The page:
This is in contrast to a typical sequencer's role of ordering transactions and including all the correctly submitted ones. Certain design choices allow a documented possibility of censorship, such as the sequencer's ability to censor both L1→L2 and L2→L1 transactions (without the ability to enforce a transaction inclusion from L1). However, such censorship would be detected and considered malicious. In contrast, censorship related to gas pricing is undocumented and likely to occur in practice if needed (e.g., if prompted by a calldata-heavy surge, such as the numerous instances of inscriptions-related outages and surges). Relying on censorship as a design decision contradicts the system's intention to be an L2 inheriting the safety and liveness of L1, as censorship represents a liveness failure.

Consider, in the short term, documenting the expected censorship functionality and its implementation in the sequencer so that expected censorship can be distinguished by third-party observers from malicious censorship. In the long term, consider incorporating transaction inclusion rules into the protocol or revising the gas pricing model.

Update: Acknowledged, will resolve. The Linea team stated:

The gas pricing model is being revised and a pricing API will be available in the near term. We will add additional documentation explaining how transactions are processed to sustain a working system.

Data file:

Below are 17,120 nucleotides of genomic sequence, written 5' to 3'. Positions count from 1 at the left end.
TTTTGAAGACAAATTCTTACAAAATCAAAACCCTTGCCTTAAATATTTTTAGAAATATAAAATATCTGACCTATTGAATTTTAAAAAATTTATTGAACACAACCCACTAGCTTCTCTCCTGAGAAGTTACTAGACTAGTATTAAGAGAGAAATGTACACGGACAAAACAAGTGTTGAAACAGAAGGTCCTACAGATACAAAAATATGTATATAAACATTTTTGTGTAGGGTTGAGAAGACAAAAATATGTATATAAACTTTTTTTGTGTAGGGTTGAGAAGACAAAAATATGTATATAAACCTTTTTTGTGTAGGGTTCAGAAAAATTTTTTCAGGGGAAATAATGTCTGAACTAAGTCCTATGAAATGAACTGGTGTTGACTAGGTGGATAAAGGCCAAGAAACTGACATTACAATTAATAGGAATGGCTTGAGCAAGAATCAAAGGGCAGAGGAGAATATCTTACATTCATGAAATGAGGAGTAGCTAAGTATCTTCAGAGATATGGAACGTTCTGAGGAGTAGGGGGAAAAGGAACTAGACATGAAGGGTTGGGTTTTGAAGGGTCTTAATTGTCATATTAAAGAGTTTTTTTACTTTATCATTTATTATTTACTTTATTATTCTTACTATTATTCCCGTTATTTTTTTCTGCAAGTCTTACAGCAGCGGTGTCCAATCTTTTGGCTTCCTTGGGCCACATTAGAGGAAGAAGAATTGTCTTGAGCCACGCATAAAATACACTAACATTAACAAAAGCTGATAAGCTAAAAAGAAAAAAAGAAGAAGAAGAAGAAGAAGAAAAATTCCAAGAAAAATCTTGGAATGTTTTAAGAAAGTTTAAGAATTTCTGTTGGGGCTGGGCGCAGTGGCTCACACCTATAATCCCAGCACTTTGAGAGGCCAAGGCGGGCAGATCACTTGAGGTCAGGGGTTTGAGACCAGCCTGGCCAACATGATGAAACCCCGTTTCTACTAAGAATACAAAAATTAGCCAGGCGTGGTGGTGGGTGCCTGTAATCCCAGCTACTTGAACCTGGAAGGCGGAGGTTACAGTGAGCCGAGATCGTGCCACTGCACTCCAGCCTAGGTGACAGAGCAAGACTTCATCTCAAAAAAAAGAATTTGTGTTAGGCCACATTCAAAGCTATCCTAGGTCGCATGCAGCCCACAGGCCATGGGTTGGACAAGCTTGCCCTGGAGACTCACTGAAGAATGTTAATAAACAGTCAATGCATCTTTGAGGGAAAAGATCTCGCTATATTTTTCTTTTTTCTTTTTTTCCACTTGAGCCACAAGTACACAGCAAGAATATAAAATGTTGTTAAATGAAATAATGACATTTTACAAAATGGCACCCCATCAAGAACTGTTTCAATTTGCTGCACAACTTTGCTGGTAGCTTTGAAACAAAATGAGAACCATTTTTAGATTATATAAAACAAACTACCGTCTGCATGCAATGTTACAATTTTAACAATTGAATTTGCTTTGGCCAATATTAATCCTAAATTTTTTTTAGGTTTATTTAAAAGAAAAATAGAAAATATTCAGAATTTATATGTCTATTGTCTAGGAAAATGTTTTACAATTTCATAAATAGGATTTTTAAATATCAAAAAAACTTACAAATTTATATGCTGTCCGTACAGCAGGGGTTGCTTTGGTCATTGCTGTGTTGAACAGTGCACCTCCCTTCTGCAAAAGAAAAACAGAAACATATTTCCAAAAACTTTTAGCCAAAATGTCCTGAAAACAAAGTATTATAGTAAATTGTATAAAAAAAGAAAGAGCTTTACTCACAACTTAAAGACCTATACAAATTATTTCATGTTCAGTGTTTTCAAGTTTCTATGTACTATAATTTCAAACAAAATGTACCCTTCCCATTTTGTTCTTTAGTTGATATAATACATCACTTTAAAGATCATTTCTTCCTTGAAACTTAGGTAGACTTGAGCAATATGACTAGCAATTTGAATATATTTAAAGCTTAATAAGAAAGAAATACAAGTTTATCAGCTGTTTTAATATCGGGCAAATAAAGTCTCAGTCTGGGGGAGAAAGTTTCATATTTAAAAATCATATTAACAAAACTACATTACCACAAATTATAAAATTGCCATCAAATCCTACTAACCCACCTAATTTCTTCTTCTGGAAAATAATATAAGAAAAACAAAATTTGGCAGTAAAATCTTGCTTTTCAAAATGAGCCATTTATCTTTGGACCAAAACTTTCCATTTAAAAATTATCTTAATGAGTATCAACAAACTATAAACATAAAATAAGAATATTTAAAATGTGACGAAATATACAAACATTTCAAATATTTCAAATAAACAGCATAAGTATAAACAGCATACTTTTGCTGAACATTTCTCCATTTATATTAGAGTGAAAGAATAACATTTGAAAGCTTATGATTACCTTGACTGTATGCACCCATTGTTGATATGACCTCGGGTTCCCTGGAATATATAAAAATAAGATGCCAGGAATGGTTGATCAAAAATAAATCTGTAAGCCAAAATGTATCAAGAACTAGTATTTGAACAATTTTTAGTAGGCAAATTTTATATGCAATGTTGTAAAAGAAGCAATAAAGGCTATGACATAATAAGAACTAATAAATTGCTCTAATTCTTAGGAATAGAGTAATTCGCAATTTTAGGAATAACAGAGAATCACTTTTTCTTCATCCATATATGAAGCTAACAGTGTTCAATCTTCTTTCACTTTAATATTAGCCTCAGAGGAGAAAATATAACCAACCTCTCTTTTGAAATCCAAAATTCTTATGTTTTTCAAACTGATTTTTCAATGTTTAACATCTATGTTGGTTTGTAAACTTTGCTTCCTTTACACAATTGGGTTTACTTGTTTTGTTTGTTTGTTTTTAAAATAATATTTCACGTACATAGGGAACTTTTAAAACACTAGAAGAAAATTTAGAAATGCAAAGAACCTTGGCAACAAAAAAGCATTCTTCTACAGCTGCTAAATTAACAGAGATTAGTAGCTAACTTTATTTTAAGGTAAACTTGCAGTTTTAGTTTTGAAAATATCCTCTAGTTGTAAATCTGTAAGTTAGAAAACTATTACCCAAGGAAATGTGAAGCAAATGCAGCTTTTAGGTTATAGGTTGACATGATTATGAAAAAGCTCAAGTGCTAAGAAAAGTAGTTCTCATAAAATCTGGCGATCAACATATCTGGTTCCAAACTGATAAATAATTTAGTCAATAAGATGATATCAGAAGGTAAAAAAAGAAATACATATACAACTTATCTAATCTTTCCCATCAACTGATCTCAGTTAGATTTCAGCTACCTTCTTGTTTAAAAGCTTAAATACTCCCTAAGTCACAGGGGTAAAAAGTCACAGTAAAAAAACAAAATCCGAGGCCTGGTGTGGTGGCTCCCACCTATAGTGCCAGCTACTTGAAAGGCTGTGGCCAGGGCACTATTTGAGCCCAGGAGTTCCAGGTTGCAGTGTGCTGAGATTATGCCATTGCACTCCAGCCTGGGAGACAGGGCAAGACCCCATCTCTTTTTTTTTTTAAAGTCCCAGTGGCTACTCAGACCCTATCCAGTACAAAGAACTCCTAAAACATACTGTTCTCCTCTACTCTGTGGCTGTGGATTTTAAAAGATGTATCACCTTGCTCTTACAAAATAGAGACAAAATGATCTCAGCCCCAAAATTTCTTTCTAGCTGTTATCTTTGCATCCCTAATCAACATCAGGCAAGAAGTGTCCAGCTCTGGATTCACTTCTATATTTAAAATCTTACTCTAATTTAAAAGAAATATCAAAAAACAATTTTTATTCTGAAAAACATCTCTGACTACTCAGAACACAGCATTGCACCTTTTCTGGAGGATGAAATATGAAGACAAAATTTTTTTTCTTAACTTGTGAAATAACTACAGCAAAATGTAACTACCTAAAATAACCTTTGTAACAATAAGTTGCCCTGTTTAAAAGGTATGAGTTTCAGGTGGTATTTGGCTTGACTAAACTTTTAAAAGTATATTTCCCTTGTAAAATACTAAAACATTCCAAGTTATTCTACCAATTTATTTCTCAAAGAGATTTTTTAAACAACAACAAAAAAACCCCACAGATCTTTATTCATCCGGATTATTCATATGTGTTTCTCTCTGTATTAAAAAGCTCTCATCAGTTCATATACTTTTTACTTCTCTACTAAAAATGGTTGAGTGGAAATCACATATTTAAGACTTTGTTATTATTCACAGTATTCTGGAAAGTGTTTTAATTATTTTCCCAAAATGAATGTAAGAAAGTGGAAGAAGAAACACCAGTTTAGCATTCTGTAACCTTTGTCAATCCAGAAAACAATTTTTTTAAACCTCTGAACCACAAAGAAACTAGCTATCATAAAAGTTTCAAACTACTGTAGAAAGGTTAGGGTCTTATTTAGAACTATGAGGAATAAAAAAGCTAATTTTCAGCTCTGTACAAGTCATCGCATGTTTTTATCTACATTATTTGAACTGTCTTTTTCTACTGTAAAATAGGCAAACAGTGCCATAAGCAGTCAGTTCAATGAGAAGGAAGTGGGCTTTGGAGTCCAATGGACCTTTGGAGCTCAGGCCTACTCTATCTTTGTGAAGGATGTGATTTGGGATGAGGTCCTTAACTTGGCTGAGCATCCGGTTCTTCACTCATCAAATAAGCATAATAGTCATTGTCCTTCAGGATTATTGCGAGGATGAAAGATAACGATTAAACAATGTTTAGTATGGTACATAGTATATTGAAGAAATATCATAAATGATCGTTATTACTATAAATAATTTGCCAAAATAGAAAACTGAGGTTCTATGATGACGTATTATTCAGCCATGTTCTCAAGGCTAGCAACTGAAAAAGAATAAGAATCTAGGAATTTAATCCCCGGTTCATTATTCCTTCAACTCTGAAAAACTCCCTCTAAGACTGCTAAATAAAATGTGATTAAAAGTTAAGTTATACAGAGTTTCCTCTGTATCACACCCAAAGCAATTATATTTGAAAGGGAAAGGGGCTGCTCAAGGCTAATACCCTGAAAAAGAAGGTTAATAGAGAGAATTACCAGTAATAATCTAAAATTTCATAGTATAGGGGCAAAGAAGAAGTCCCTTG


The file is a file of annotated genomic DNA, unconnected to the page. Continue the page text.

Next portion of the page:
Code Quality and Readability Suggestions

Consider implementing the following recommendations to improve the quality and readability of the codebase:

  • Avoid using unchecked blocks in L2 code as the gas savings are negligible but overflows can be catastrophic. In the current audit, an overflow issue stemmed from an unchecked gas optimization on L2. Also, starting from Solidity 0.8.22 (thus specifically for L1 contracts), there's no need to use unchecked increments in loops. Consider removing all L2 unchecked blocks, removing all unchecked loop increments blocks for L1 contracts, and documenting the reasoning for the impossibility of overflows/underflows for any remaining unchecked blocks.
  • Rename pauseTypeStatuses to __DEPRECATED_pauseTypeStatuses.
  • OFFSET_CONTAINS_MESSAGE is unused and can be removed.
  • Rename l2MerkleRoot to l2MerkleRootDepths for clarity.
  • Rename _shouldProve to withProof (or vice versa) for consistency.
  • Rename l1RollingHash to l2RollingHash.
  • Make the L2MessageServiceV1 contract abstract for consistency with L1MessageServiceV1.
  • The import of IMessageService in L1MessageService.sol is unnecessary and can be removed.
  • The LineaRollup contract should call __ReentrancyGuard_init() during initialization for completeness.